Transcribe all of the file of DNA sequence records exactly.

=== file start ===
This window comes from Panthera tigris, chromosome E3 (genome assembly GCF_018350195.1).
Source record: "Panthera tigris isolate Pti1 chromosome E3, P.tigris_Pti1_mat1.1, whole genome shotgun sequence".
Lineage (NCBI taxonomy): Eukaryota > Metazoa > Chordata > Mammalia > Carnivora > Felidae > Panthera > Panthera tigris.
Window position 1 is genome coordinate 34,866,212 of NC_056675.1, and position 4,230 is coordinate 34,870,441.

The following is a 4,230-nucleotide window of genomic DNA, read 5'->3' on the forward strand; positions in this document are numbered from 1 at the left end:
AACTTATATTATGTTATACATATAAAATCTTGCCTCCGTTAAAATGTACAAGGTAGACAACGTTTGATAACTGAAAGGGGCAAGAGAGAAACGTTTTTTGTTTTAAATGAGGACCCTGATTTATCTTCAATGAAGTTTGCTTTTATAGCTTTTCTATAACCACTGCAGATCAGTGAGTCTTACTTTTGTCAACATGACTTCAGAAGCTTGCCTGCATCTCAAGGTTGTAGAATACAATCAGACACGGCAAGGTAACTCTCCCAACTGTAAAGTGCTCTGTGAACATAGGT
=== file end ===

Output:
This window comes from Panthera tigris, chromosome E3 (genome assembly GCF_018350195.1).
Source record: "Panthera tigris isolate Pti1 chromosome E3, P.tigris_Pti1_mat1.1, whole genome shotgun sequence".
Lineage (NCBI taxonomy): Eukaryota > Metazoa > Chordata > Mammalia > Carnivora > Felidae > Panthera > Panthera tigris.
Window position 1 is genome coordinate 34,866,212 of NC_056675.1, and position 4,230 is coordinate 34,870,441.

The following is a 4,230-nucleotide window of genomic DNA, read 5'->3' on the forward strand; positions in this document are numbered from 1 at the left end:
AACTTATATTATGTTATACATATAAAATCTTGCCTCCGTTAAAATGTACAAGGTAGACAACGTTTGATAACTGAAAGGGGCAAGAGAGAAACGTTTTTTGTTTTAAATGAGGACCCTGATTTATCTTCAATGAAGTTTGCTTTTATAGCTTTTCTATAACCACTGCAGATCAGTGAGTCTTACTTTTGTCAACATGACTTCAGAAGCTTGCCTGCATCTCAAGGTTGTAGAATACAATCAGACACGGCAAGGTAACTCTCCCAACTGTAAAGTGCTCTGTGAACATAGGT